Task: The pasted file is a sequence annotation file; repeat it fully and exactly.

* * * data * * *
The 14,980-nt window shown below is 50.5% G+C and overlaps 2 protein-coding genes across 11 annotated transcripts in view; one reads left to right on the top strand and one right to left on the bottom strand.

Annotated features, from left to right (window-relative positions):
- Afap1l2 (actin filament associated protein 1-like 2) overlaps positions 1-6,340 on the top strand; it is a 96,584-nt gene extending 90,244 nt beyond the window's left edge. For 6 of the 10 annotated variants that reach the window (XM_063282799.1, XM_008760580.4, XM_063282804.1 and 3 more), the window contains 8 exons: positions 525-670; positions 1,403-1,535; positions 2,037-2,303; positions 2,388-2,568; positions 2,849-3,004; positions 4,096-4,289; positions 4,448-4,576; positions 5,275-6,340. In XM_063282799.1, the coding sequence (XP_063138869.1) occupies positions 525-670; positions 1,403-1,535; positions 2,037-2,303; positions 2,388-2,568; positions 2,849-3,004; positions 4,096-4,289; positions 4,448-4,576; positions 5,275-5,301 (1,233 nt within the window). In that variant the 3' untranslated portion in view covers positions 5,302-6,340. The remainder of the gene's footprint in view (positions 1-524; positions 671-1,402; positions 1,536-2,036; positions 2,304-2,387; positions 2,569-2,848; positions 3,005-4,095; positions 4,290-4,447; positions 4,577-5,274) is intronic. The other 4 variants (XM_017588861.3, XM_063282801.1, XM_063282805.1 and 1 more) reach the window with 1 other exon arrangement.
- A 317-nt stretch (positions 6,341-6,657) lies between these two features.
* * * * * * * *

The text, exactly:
The 14,980-nt window shown below is 50.5% G+C and overlaps 2 protein-coding genes across 11 annotated transcripts in view; one reads left to right on the top strand and one right to left on the bottom strand.

Annotated features, from left to right (window-relative positions):
- Afap1l2 (actin filament associated protein 1-like 2) overlaps positions 1-6,340 on the top strand; it is a 96,584-nt gene extending 90,244 nt beyond the window's left edge. For 6 of the 10 annotated variants that reach the window (XM_063282799.1, XM_008760580.4, XM_063282804.1 and 3 more), the window contains 8 exons: positions 525-670; positions 1,403-1,535; positions 2,037-2,303; positions 2,388-2,568; positions 2,849-3,004; positions 4,096-4,289; positions 4,448-4,576; positions 5,275-6,340. In XM_063282799.1, the coding sequence (XP_063138869.1) occupies positions 525-670; positions 1,403-1,535; positions 2,037-2,303; positions 2,388-2,568; positions 2,849-3,004; positions 4,096-4,289; positions 4,448-4,576; positions 5,275-5,301 (1,233 nt within the window). In that variant the 3' untranslated portion in view covers positions 5,302-6,340. The remainder of the gene's footprint in view (positions 1-524; positions 671-1,402; positions 1,536-2,036; positions 2,304-2,387; positions 2,569-2,848; positions 3,005-4,095; positions 4,290-4,447; positions 4,577-5,274) is intronic. The other 4 variants (XM_017588861.3, XM_063282801.1, XM_063282805.1 and 1 more) reach the window with 1 other exon arrangement.
- A 317-nt stretch (positions 6,341-6,657) lies between these two features.